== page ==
The Algona Upper Des Moines from Algona, Iowa on December 14, 1933 · Page 2
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The Algona Upper Des Moines from Algona, Iowa · Page 2

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Algona, Iowa
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Thursday, December 14, 1933
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Page 2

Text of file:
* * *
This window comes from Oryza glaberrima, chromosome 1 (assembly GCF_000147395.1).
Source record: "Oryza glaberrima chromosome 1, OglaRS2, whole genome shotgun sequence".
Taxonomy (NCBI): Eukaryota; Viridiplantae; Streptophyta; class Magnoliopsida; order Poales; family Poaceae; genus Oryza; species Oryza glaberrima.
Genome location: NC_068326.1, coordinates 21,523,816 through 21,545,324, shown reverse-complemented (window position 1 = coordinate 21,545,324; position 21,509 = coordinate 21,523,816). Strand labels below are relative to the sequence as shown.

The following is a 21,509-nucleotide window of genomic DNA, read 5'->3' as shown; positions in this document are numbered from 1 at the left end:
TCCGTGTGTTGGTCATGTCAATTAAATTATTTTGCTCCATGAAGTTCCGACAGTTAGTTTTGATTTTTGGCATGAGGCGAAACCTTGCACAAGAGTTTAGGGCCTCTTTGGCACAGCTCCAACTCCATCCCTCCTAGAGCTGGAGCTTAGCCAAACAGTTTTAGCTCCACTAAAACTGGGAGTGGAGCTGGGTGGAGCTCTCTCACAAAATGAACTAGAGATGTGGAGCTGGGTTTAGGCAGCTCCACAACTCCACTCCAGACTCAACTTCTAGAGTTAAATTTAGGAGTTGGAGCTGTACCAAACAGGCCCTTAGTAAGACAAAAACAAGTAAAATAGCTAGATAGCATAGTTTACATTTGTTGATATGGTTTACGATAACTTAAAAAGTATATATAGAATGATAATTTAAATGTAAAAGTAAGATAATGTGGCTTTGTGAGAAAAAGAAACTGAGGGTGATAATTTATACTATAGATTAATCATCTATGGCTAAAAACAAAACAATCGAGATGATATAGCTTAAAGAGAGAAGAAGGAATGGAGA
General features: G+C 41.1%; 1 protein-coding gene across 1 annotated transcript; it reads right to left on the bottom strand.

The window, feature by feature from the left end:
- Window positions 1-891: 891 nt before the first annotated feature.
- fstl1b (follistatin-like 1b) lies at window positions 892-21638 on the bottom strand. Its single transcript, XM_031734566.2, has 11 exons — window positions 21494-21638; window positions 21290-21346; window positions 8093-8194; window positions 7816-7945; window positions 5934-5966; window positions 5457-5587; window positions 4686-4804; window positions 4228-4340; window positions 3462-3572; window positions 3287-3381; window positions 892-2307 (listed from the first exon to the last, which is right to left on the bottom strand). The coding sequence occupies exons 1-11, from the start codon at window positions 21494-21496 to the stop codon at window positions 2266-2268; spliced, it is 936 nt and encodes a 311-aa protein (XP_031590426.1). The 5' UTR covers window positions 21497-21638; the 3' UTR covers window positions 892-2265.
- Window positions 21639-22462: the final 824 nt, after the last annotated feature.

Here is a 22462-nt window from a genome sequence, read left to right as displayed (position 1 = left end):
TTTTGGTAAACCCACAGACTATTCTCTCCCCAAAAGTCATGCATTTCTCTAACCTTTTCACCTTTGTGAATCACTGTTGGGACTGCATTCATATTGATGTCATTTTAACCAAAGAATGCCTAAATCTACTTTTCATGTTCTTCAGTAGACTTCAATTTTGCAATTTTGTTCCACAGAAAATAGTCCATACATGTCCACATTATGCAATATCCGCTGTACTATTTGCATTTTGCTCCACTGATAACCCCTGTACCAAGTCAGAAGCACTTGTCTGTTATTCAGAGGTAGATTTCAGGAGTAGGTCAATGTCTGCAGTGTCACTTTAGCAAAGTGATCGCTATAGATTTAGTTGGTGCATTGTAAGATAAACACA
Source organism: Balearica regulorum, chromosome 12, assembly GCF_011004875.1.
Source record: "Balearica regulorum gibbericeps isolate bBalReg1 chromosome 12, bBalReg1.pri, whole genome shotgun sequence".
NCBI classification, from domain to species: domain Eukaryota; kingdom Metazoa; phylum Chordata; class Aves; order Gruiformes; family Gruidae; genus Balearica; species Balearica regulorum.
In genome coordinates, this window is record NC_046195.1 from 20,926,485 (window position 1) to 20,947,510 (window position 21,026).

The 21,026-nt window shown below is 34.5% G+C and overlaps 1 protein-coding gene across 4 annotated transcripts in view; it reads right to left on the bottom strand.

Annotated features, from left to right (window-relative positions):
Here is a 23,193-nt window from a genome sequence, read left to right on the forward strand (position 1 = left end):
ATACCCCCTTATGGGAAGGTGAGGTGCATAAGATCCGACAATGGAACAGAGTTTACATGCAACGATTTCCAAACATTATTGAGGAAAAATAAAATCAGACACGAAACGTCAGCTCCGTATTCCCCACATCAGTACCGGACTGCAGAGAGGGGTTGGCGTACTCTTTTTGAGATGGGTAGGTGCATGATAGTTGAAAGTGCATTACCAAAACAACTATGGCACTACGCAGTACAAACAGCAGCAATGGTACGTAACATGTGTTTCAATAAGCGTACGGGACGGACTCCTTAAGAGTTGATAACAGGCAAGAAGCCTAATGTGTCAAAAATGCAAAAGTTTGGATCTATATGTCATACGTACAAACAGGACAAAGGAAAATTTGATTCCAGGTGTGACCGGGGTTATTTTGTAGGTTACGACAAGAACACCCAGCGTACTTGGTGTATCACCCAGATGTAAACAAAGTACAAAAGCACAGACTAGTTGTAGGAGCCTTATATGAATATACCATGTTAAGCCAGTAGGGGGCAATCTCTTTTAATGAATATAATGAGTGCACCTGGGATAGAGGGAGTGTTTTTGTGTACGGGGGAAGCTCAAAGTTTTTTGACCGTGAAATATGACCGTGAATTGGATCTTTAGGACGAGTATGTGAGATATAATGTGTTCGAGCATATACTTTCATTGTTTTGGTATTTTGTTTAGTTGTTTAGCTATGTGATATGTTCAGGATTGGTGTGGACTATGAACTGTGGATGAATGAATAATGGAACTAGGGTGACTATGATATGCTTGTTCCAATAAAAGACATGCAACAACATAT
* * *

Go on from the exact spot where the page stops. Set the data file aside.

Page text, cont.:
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The Algona Upper DM Mollies, Algona, Iowa, Bee, 14,1933 Slptta Upper He* JWotot* 0 Worth Dodge Sttifl* HAOOAHD * WAttA M Bern* cu» matter at the pot*aB|« at Iowa, odder act of OBngms of March 8, 1879. weekly. gOBSCKtrftON BATB8 W KOSSUTfl CO.: OMYear, In Advance ......... . .............. . ..... 13.00 M* itonths. in Advance ............................ 1-33 Ibrw Months, la Advance ................... ..... M Subscriptions Outside County. W.M per year, strictly In Advance. Subscriptions Payable in AcHance. DISPLAY ADVERTISING, 3te PER INCH Oomposlton ,6 cents per inch extra. •Let the people know the troth and the —Ab*»lum Lincoln. UNMITIGATED GALL For sheer nerve, we're willing to hand It to Mr. B. P. Schwarte, subscription manager of the Des Motnes Register. Iowa's great daily has our genuine and unqualified respect as a newspaper of the highest type, but it should give the weekly newspaper men a good laugh to read the form letter received Monday morning from Mr. SchwarU. He goes into some details about a new plan for handling newspaper subscriptions, informs us he cannot pay any commission on mall subscriptions from patrons living on routes wb/ve delivery plans have been worked out, and adds that they will, however, be glad to pay a commission of 35 cents tor any new customer on the weekly pay plan, eta, etc. Be winds up by stating that our cooperation In helping to build up subscriptions in general will be greatly appreciated. It Is this last paragraph that should give every weekly editor a big kick—or should Mr. Schwartz get the kick? The joke Is that the Oes Molnes Register, worth; a newspaper as it is, is playing a swell little game with the national advertisers in which they tell them that all they •eed to do to cover Iowa is to put their advertising In the Register and Tribune. No doubt they have a mighty powerful organization and circulation, but they cannot, for example, blanket Kossuth county by any matter of means. But for every national advertising contract that they so obtain, the weekly newspaper suffers. If every weekly newspaper would obligingly aid Mr. Schwartz with the cooperation that he suggests, the day would soon come when there probably wouldn't be any national advertising tor "the boys In the sticks" as Ray Sperbeck of the Swea City Herald puts it. DESTRUCTIVE PROPAGANDA f Dr. Oliver M. sprague, who recently resigned from the Presdient's advisory beard, la publishing a aeries of articles under the au«, "problems of Recovery." His first article contained a glaring mtestatement when he says: "We had sound money and BO doubt about the security of the currency between 1099 and 1938. THERE WAS ALSO DURING THOSE YEARS A PLENTIFUL SUPPLY OP CREDIT AVAfLABLB AT LOW RATES, and at intervals widespread confidence that prosperity was at hand; and yet the country drifted more and more deeply Into depression." Probably 65 per cent of the people, including the bankers, know that the bank credit for commerce and industry has been largely unobtainable since the crash of the stock market in 1819. They know that immediately upon the collapse of the speculative system of the United States every bank almost without exception and of necessity began calling every loan of every character. They' had to do It. The banking system, while safe as a depository system, has not at any time since 1929 been In a position to extend the substantial credit which must be supplied to finance activity the administration is trying to restore. Dr. Sprague is a hard-money man, and his first article looks very much as though he Intended to write false and misleading propaganda for the hard-money in. terests. Hard money and soft money don't mean a great deal, as any of It Is not easy to get. But we have a sneaking suspicion that if the big bankers of the east are for hard money, weTe inclined to be for soft money. Those fellows have an oft-repeated tendency to feather tfalr fellows have an oft-repeated tendency to feather their own nests, at the expense of the middle west and west, and until someone convinces us otherwise, we're not going to get excited about talk of controlled currency, a commodity dollar, or Inflation. It is also becoming apparent that administration's course is leading to a realignment of parties. We are heading toward the English type of political party more than ever, one side the Tory or conservative, and the otter, the Liberal or progressive. Citizens may find themselves forgetting entirely the old designations of Republican or Democrat, and voting for or against a new set of ideas. And, as in England, the nation's leaders find themselves switching from one party to another, depending on how they agree with the views of the administration. Thus we have Borah on the Democratic side, as a progressive, and Al Smith of all people, siding with the Republican views on money. It's a queer world, after all, and we should have a lot of fun within the next four years watching the realignment of men, parties and ideas. ODD THINGS AND NEW~By Lame Bode WlLO DOMESTIC ANIMALS' AMONG THE LISTED CAME ANIMALS OP /, TlNNKSEE ARE MtfiK/j OP GOATS AND HOGSJ WHICH HAVE REVERTED TO THE WlLO. PIERCING MILES OP ARMOR/ NEUTRONS, WHICH CONTAIN FA SINGLE UNIT EACH Of POSITIVE I AND NEGATIVE ELECTRICITY. ARE JO I PENETRATIVE THAT A CANNON BAU I MADE OP THEM WOULD PENETRATE [75,000,000 MILES OP ARMOR. DEAF CAUSES* 9% OP ]ARE BORN f DEAF, AND ' OVER M^Aftl CAUSED BY SCARLET FEVtt.ll THE PACKERS AND PRICES It begins to look very much as though the large packing interests had gone Into a huddle and joined the grand game of cooperation—with the result that hog prices have been depressed in a discouraging manner. Of course the packers have their own problems and are competitors of each other as well as anyone else, but ween the price of pork and beef on the market goes down, and the butchershop prices rise, there is every reason to believe that the middle-man is reaping more than fair profit. While the government is going Into the matter of controlling business, and attempting to put it on a fairer and squarer level with, regard to the general public, It might investigate the packers. Teddy Roosevelt, with his "big stick" would find a wonderful world to work in today. IT'S OLD STUFF These professors are always digging up facts which knock our ideas into a cocked hat. Now they have ascertained that the first NRA was put into effect at least 584 years ago, or in the year 1349. At that time says a professor of history at the University of South Carolina, In medieval England, a statute was put Into effect which fixed the prices and regulated wages, much as does the NRA today. So maybe we arent doing such a radical thing after all. OTHER EDITORS odds and ends Over at the Tap Room of the Algona Hotel, an interesting memorandum Is located on the cash register which reads as follows: Honor Roll—Hancher, 40; Chrlschllles, 60; Adams, 30. Now what do you suppose that means? • • • "To Trust Is WeD, To Bast b HeO. No Trast —No Bust—No Heif—sign. In Bill Dan's Garage. • • • Is LuVerne short of pants which could be used In a «lass play, or is It necessary to come to Algona to borrow a pair. We wonder, seeing as how a pair of ours were passed out to the LuVerne lady coach of the play during our absence from ye olde homestead. • • • Horace Clapsaddle was reported as going to have a part In the parade of toyland figures, during the Christmas festival, last Thursday. A street corner group, after •viewing the various masked and costumed figures that passed, went into conference and the vote was a tie between the gorilla and the jackass. (Hope our fishing trip buddy doesnt get mad at that one.) • • • The Early Risers Club, Monday morning, came to Hfe with a bang as zero weather pepped them up ... it was a continual round of back slapping at the States Cafe •with Fred Shuts acting as the head man. • • • More than a small amount of praise has been for to- coming as an aftermath of the annual Christmas party held here last Thursday ... to Ralph Miller and his committee and Community Club officials, hearty congratulations . . . the entire day had a real punch and went off smoothly with hundreds of happy faces as testimony of the occasion. • • • Our Old Pal Lelf Erickson of the Des Molnes Tribune had to send us a telegram to call us a louse the other day, for breaking an appointment . . . which after all, he had reason to do... but he might have written a letter Instead of letting Western Union Davis in on his secret opinions . . . which, reminds us that the Western Union operators and the telephone girls, if they get their heads together, could probably write the most interesting history «f Algona on record. • • • Famous Last Line—For medicinal purpose* only. Northwood Anchor: "I just took off my glove so It would feel better when I socked her and let her have a right to the jaw." Mary McCormic, grand opera star speaking, in a lurid account of the manner in which she smacked another woman who was trying to sell to a newspaper a story with Information as to how much the McCormic paid her phony prince for a divorce. What refreshingly original persons some of these female public characters are. And so refined and ladylike! • • • Hopeful In Spite of, NBA Estherville Vindicator: It is the contention of this paper that all men employed should show a willingness to help employers to better their condition, and not pull back in the traces. Improved business means more jobs and better pay eventually. For the past two years, it is a fortunate business that has made both ends meet and now when there Is a ray of sunshine through the stormy clouds it does not look well for employees to take advantage of the NRA to make it harder for the concerns that have given them work. In the middle west, the NRA is a recovery hindrance, so far as the average business is concerned, but even with that obstacle in the way, times are going to get better and if labor cooperates it will come all the faster. • • • Governor Herring Deserves Credit Sac Sun: Governor Herring deserves credit for his efforts to confine the legislative session to the two items of tax revision and liquor control and then adjourn. The Governor has expressed the hope of having the boys out of the trenches several weeks before Christmas but if they get through by Christmas that won't be so bad. Every day adds to the cost of the special session, and few indeed are the new items of legislation that cannot wait until the regular session in January, 1935. • • * Wall Street Vs The White Howe Spencer News-Herald: As regards the monetary question so much in the public mind at present one thing we may take for granted: As between Wall Street and the White House the pepole, at best none too well Informd on montary subjects, will no doubt take the side of the White House. Generally speaking, they have confidence In Roosevelt and not very much in Morgan. Or, as the Sioux City Journal puts It: "The declaration of war by Wall street against the Roosevelt administration is open to public suspicion that the desperate defense of so called sound money is one designed for the protection of the special Interests rather than for protection of the common good, that in a controversy of this kind, the people, with the record of Wall street, an open book before them, would serve their own best Interests if they stood by the administration. Assuredly it is no time to espouse the cause of Wall street, which, deceitful in the past would deceive again and jump at the chance." The camel needn't be so chesty about going ten days without a drink. There are others. AT THE STATE CAPITAL THIS WEEK By Rep. A. H. Bonnstetter State House, December 8th, 1933.— Last week I failed to write my weekly leuer, because I was not here to do GO. The House adjourned last Wednesday for the balance of the week. This was the result of a resolution which originally endeavored to adjourn the House and Senate from Wednesday p. m. until Monday morning without pay. The resolution was later amended to adjourn for only Thanksgiving day. However, the Senate laid the resolution on the table and decided to have a few senators reconvene on Friday morning and then adjourn •until Monday. The House interpreted this as a challenge and adjourned for the balance Of the week. It Is too bad that in these distressed times, "buck passing" becomes a pastime by men elected to terve the people. Last Tuesday and Wednesday the Moscow Dam bill was before the House for consideration. This proposition was «lso considered by the 44th G. A. In short, this measure, provided for the diversion of the Cedar river at Moscow into the Mississippi at a point {our miles below Moscow. The principle involved was the old question on right to deprive the citizens of Iowa of natural resources in order that they night be used by private corporations for private gain. In disposing of this matter we suffered through two davs el oratory and the outcome was exactly as expected, ayes 39, nays 66, House File No. 160, a bill relating to motor vehicle license fees Is on the ; calendar and will soon be up for conj federation. The measure is the result of I harmonizing House File No. 2 House File No. 10 and House File No. 33. Its provisions seek to correct many Injustices that exist at pressnt. However, it will not remove all the objectional features but it may be the best we will be able to accomplish at this time. From the communications I receive I ! gather that there is a great deal of agitation for relief along this line. I certainly hope something will materialize to tnee; t ese demands. The quest for a tax scheme which will raise the desired revenue to maintain government and at the same time hurt no one still continues. The gross Income tax boys claim they have found the solution to the tax problem and strange as It may be some of the farmer members are falling for it. I have been told many times by proponents of this tax that I am unable to think this thing through and if I could only do this I would favor their measure. I do not know whether this accusation Is true. I do know, however, that every moneyed man I know in the senate favors the gross income tax and if I knew no more than this it would at least arouse my suspicion. The other day a champion for the above mentioned scheme painted a beautiful picture and when his talk was completed this question was directed at him, "What do you consider ability to pay, dollar turnover' or 'net profit'? " His answer promptly was "dol- lor turnover" and upon thsi false foundation he trccts his entire tax revision structure. We seem to be experiencing an epidemic on investigations at the state house. The 45th G. A. appropriated funds for an Investigation on the gas tax refund division of the State Treasury department. The investigation committee reported to the House and they found thing* plenty rotten. Now we have resolutions before us which urge the Investigation r,f tht banking department and the Insurance department. The resolutions on the Investigation of the banking department proposes to go back through the fJl«s for the past ten year*. An attempt was n:ade to pay the members serving on these committees $10.00 per day and expenses. (At the present they receive expenses). However, most of the members felt that If these investigation* were made attractive they would degenerate into a "racket." Consequently the $10.00 per day proposition was voted down. I do not know whether the proposed investigations are necessary but I do know that certain gentlmen in Iowa are greatly disturbed about them and are attempting to bead them off in the Senate. Sincerely, A- H. Bonnstetter. Whlttemore last Thursday evening. The dinner was in honor of Mr. Elerick's birthday anniversary. The Independence township women's farm bureau members held a follow- up meeting at the home of Mrs. Albert Bleckwenn, Friday afternoon. Mrs. A. H. Meyers had charge of the lesson, Fenton Woman, Accident Victim, Buried Tuesday Fenton: Funeral services for Mrs. Walter Kellogg who met an accidental dfath Tuesday December 5, at her home i "Toys and Gift Suggestions." There west of town, were held last Thursday morning at the home. The Rev Arthur Bottom of Graettinger, con ducted the services. The remains were taken to LeGrand, Iowa, where she was buried. Mrs. Kellogg's name before her marriage was Maxlne Gaunt. She la survived by her husband, her parents one brother and two sisters. Her relatives live at LeGrand. phtw, Harold Stoeber, who dttd_fttari injuries he received in an automobile accident The car in which Mr. Stoeber was riding was with out lights and r*n into another ear In which he re* ceived minor Injuries while trying to remove the wreckage of the two ears from the road, he was struck by ft hit and run driver and received further injuries which resulted hi his death. The Woman's Foreign Missionary society met last Thursday afternoon in the Methodist church parlor. Mrs. Elmer Weisbrod had charge of the devotional*. The lesson subject was "The Oriental Woman." Mrs. R. O. Goetsch read a story entitled "A Public Health Nurse in India." The following King's Herald members presented A dialogue, Edith Wolfe, Ruth Espe, Geneva Glaus, Dora Glaus, Betty Jean Schwartz, Lavonne Newel, Phyllis Snyder, Phyllis McFall, Ethel Welsterod, Betty Ann Meyers and Helen Oeronsln. A duet was sung by Mrs. R. O. Goetseh and Mrs. A. H. Meyers. Edward Lindsay and Eugene Newel played a cornet duet. A cornet trio was given by Robert Schwarta, Edward Lindsay and Eugene Newel. The hostesses were Mrs. H. P. Weisbrod and Mrs. a. W. Newel. WHITTEMORE NEWS \ J. P. Newel of the Newel Hardware Company, was a business visitor In Des Molnes last week Tuesday. Mr. and Mrs. Mark Simmons anc Mr. and Mrs. Harv Hlgley of Fairmont were Sunday guests at the Albert Wolf, gram home, Mr. Reymann's Sunday School class of young men and young women held a juvenile party at the Methodist church last week Wednesday night. Mrs. J. T. Walte and Mrs. J. A. Mueller of this place and a Miss Rockwell of Seneca were entertained at the home of Mrs. O. W. Newel Saturday evening. Mr. and Mrs. Charles Theesfeld of Armstrong, Mr. and Mrs. Clarence Theesfeld and son, Dickie, and Elma Krueger were entertained at the Henry Theesfeld home Sunday. The Hook and Needle dub were entertained at the home of Mrs. S. E. Straley last week Wednesday night. Mrs. P. P. Newel was hostess to her sewing circle the same afternoon. Mrs. H. P. Weisbrod and son, Lester, returned the fore part of last week from New Market, where they spent Thanksgiving with the former's daughter, Mrs. P. J. Worrell and family. Lester Weisbrod of the Weisbrod Implement Company left Monday for Moline, Illinois, where he will attend a meeting of the Iowa Implement Dealers' association, Tuesday and Wednesday. Mrs. W. T. Ohm was hostess to her bridge club Saturday afternoon. Mrs. P. J. Weisbrod won high score prize, Mrs. Everett Dreyer, the travel prize and Mrs. O. H. Graham, the consolation prize. The Legion and Auxiliary held a benefit card party in the Legion rooms last week Wednesday night. Mrs. H. H. Wlddell won high score prize and Mrs. James Mueller received the con- eolation prize. O. J. Stephenson, a former resident of Penton, now of Algona, went to Iowa City last week Wednesday where he hopes to receive help for pernicious anemia, which has been giving him serious trouble of late. Mr. and Mrs. A. H. Meyers and their children, Betty Ann, Joan and Dickie, Mr. aM Mrs. L. J. Weisbrod and Nettle Weisbrod were six o'clock dinner guests at the Kern Elerick home In Algona Building & Loan Association Inc. 1917 Authorized Capital $1,000,000.00 This Association has always paid their regular dividends of not less than 7 per cent on installment shares and S per cent on paid-up shares. Assets Over $138,000.00 Over Pour Hundred Accounts holding shares in association. Unusual safety through conservatively appraised city real estate loans is your security. Loans are First Mortgage Loans reducing each month and fully insured Investments In building and loan shares can be made at any time in any amount. Your earnings (start at once. Our Association is state supervised and is a member of the Peders: Home Loan Bank. We invite your inquiries. Algona Building & Loan Association 1 North Hodp it* V. B. lABafrt, Sec-y were twenty-one in attendance. Mrs. August Sorenson and Mrs. W. Offen- steln were hostesses. The Lutheran Aid society meeting was held last week Wednesday afternoon at the St. John's church. Election of officers took place with the following results: president, Mrs. H. E. Relmers, vice president, Mrs. W. V. Yager, treasurer, Mrs. Edward Mitchell, secretary, Mrs. R. W. Kabelitz. Mrs. Paul Nemltz was hostess. The P. T. A. meeting was held last week Monday evening in /the high school auditorium with the following program: piano solo, Lavonne Newel; mixed chorus, from the high school. One act play, "Planning a Banquet for the Husbands," cast, Mesdames R A. Weisbrod, E. W. Ruske, E. C. Weisbrod, O. H. Graham, J. T. Snyder and F. P. Newel. Two readings were given, "Mickey's Maker" by Hadley Bailey and "The Doll in the Calico Dress" by Mary Ann Bonn. W. E. Stoeber and son, Wilfred went to Mason City last week Tuesday to attend the funeral of the former's ne- Vlncent and Raymond Elbert took Mrs. Margaret Pasch to her home at It. James, Minn., Friday. Mrs. Pasch has spent the past month here. Jim Hagan was a business caller to few Hampton Tuesday. Re was accompanied as far as Mason City by Mrs. Jim Hagan and Nick Semon. Mrs. Albert Eisele and sons of Blue Earth, Minn., returned home Friday f ter spending a week visiting Mr. and Mrs. Joseph Eisele and other relatives. Albert Eisele came down after them. Whlttemore friends of Mr. and Mrs. Walter Gockley m New Jersey received word the past week of the arrival of a baby boy born Nov. 13. This is their first child and he has been named Gene Walter. Mr. and Mrs. Gregory Elbert received word that a baby boy was born to Mr. and Mrs. Arnold Woodcock at Buffalo Center. This is their second child. Mrs. Woodcock was Margaret Elbert before her marriage. Mrs. J. M. Fleming and daughters were Emmetaburg shoppers Saturday. Mrs. Frank Burke left 1 for Hew HamptoH WlWr* afce a w«k tWting her mother, Mrs.; feldt and other relative*. Mn. John Bisenita was to Emmeto- burg & few day* heJitfflf to MM fcr her mother, Mrs. P. W. ffehlhMwr who is sick at the Of. A. J. LaubenUMi home. Mrs, Dahihausefi* friends are glad to know that she is improving. the public school declamatory <J6n» test held at the academy hall Simdajr evening was fairly well attended, ttf*. Donald Weir of Burt was the Judge. In the oratorical Lillian Kucker wo* first place and Erwin Koenecke worn second; dramatic, Myrtle Barber Lilian Heldenwlth second; humo tola Barber first, and Dorothy Heidta- with second. The card party held at the aoadevr hall Wednesday evening Was largely attended. There were about thlrty-tv» tables of bridge and five hundred. High bridge prizes were won by Frank Bet- tenlehner and Mrs. Maurice Cullen. High five hundred wan won by Win Mueller and Mrs. Connie Doyle. After lunch all enjoyed the, dance. Congregational Church The L. O. A. claw will meet at the borne of Mrs. Clarence Mawdsley on Thursday evening, December 14th. Services for Sunday, Dee, 17th; The Church School at 10 o'clock. Morning worship at 11. Young people's meeting at 7. H. N. Kruse Iowa state Bank Building. Insurance Loans Suretys Bond Ask Us About Our Aetna Accident Tickets "Insure In Sure Insurance" Phone 125. We do our own Lena Grinding. DR. F. E. SAWYER, Opt AlMM . ^ PRICES CUT To Clean Out Our Entire Stock of Radios BETTER THAN SALE PRICES Easy Terms, Mantel $4^95 Radio 7 Tube $ Console To hold a radio sale right before Christmas—at the peak of the radio season, is almost unheard of. But the time to hold a sale on radios, we believe, is when oar customers want them—so the Christmas turkey isn't the only one feeling the affects of a sharp axe ... We've chopped deep into our radio prices—cutting them down to a price that you'll agree is so good, that if you are thinking of a new radio, you'll grab this chance to make a real buy. We don't want a single, solitary radio left in our stores by January first, and we've cut our prices accordingly. 1934 MANTEL RADIO Th» newest A.C..D.C. Mutel Radio. Metal cabinet. Hat power, tone and wlectivlty. Our New Low Price Complete 95 5 Tube Mantel $ i95 5 Tube Mantel Battery GAMBLE STORES 2OO FRIL'NDLY SIOKIL OW N l : L) UY I ! S I t-\ H I O Y M S **®^^